I don’t remember if I’ve stated in one of my book reviews that John Irving is one of my most favorite writers in the long list of the authors I read. Having established his literary career after the publication of his fourth novel, the phenomenal The World According to Garp in 1978, one starts to get interested in his earlier masterpieces. Setting Free The Bears has this simple but interesting and original premise, to set free the animals in an Austrian zoo. I fondly remember having visited a local zoo in which I wonder what would happen if all the animals are released from their cages around the city. Well, that one is an obvious catastrophe, and catastrophe and tragedy is Mr. Irving’s forte.
The novel is consists of three parts which is such a long read for a plot that just contains of plans to release the animals. The first part is somehow difficult to read for Irving’s descriptions of actions which consists of riding a motorcycle and his feel for the passing environment, however things starts to pull through just before the first part ended, it is also in this part of the story that I got to feel the author I know from his later works for the feeling of sentimentality that nearly put tears in my eyes. Reading the second part was such a painful experience for me. To make it short, it is the narrator Hannes friend, Siggy’s life history, and the journey through it I didn’t find enjoyable. It bores me that I really want to get to the third part to know what really happens. I know I may miss something but I guess the novel will be much more readable without the second part. Reading this part of the story feels like climbing some brick wall decorated with barbwires that is required to climb just to get through to the other side of the wall. Having said all of that, there are parts that catch my attention, not scenes in particular but simple sentences in which it requires the reader to pause for a while to absorb its beauty.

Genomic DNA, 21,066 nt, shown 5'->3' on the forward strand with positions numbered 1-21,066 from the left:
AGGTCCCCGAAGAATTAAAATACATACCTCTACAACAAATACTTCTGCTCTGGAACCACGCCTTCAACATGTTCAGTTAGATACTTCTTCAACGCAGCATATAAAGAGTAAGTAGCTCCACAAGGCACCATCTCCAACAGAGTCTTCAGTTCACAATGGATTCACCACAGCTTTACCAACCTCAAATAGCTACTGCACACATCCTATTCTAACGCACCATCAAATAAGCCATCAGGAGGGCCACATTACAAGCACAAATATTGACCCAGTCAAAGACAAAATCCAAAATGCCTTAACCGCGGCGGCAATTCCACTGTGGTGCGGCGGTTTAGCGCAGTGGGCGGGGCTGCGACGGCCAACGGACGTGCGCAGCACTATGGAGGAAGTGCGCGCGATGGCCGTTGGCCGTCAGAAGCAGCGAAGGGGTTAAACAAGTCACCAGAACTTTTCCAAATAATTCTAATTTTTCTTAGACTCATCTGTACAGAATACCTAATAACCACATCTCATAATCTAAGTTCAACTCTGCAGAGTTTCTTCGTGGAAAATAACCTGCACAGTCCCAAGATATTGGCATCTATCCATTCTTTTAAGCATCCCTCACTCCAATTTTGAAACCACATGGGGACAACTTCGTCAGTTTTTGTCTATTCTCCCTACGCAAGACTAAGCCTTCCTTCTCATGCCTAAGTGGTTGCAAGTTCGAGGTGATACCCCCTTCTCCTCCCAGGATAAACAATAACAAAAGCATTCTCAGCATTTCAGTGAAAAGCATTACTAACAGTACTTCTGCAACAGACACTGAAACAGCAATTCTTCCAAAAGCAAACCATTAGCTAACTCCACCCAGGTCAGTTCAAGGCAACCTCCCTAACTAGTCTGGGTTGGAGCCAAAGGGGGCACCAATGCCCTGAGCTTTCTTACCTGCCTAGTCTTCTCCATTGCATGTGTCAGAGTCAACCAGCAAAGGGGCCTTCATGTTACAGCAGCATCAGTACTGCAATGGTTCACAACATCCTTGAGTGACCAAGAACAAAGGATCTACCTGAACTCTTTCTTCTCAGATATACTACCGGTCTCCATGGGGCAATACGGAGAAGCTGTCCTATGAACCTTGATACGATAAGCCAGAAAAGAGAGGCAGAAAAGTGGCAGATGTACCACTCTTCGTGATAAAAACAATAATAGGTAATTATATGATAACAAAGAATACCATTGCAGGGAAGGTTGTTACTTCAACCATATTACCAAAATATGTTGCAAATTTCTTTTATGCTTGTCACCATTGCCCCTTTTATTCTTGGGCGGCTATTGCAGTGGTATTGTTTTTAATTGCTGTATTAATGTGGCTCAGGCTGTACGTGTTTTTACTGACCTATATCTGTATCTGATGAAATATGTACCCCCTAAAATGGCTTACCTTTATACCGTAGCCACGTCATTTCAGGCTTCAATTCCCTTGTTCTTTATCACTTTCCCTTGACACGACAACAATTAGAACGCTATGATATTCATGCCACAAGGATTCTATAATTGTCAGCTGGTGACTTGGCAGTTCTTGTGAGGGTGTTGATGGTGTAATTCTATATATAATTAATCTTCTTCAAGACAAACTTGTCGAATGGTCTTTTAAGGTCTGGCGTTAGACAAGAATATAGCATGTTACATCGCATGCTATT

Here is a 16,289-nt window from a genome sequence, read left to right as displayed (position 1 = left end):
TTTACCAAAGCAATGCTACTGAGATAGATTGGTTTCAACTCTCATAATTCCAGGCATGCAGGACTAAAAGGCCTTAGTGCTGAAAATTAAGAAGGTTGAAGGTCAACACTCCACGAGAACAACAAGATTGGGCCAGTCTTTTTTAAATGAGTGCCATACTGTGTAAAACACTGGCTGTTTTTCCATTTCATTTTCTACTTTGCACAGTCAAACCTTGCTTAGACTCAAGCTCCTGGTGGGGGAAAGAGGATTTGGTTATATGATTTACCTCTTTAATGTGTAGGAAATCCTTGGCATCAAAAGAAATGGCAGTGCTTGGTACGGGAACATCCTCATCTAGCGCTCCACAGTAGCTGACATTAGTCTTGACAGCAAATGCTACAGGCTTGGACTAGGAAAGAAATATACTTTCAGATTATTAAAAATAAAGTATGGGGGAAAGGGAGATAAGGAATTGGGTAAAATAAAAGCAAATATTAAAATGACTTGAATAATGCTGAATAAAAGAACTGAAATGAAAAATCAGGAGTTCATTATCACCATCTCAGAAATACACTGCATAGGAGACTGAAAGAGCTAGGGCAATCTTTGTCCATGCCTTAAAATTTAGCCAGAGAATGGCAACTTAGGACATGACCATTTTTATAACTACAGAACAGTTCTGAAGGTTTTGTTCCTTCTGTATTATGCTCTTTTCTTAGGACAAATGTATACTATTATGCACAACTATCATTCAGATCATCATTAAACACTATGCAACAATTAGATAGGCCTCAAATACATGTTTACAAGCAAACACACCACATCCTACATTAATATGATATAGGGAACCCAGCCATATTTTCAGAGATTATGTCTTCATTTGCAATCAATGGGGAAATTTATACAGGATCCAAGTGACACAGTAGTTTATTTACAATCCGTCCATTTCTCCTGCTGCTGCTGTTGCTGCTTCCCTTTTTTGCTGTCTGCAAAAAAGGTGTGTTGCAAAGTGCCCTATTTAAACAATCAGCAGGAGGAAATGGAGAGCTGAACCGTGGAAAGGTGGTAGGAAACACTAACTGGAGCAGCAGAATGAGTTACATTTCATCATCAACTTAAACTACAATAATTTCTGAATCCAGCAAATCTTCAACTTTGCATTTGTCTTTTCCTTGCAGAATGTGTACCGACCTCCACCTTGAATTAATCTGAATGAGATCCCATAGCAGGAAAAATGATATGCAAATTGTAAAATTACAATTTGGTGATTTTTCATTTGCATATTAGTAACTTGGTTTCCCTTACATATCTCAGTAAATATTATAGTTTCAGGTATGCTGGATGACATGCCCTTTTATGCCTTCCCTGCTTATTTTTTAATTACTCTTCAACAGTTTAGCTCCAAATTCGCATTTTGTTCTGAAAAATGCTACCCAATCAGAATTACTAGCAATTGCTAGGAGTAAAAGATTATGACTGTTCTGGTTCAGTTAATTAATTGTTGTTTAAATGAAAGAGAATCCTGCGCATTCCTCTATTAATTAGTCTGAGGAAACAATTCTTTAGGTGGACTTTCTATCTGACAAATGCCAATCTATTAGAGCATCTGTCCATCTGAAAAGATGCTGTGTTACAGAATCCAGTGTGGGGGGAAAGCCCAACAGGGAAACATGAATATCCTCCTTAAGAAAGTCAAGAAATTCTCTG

The third part obviously concludes it all that the humor and tragedy (Irving’s trademark) inside of it somehow tends to look like it’s late for it to happen. Maybe cutting the second part and combining the remaining two would make the novel more enjoyable, but it would not make of a novel with lesser pages isn’t it? Although the feeling of reading something short (and took a lot of time to finish) lingers about the reader once he’s done reading.
It is really hard for me to rate the novel and I don’t really want to be biased just because he’s my favorite author. But I have to say that I didn’t enjoy this one for what it really is unlike most of his later works. It is to say that if you’re new to Irving, do not attempt to start reading on this one, try his other novels like A Prayer for Owen Meany, The Cider House Rules and The World According to Garp. In doing this, reading something that is not enjoyable from Irving is understandable. And besides it is his first novel is it?
The Japanese version of Setting Free The Bears is translated by the renowned Japanese author, Haruki Murakami.
Opening Sentence: I could find him every noon, sitting on a bench in the Rathaus Park with a small, fat bag of hothouse radishes in his lap and a bottle of beer in one hand.
Ending Sentence: For sure, I expect to hear great things of the Rare Spectacled Bears.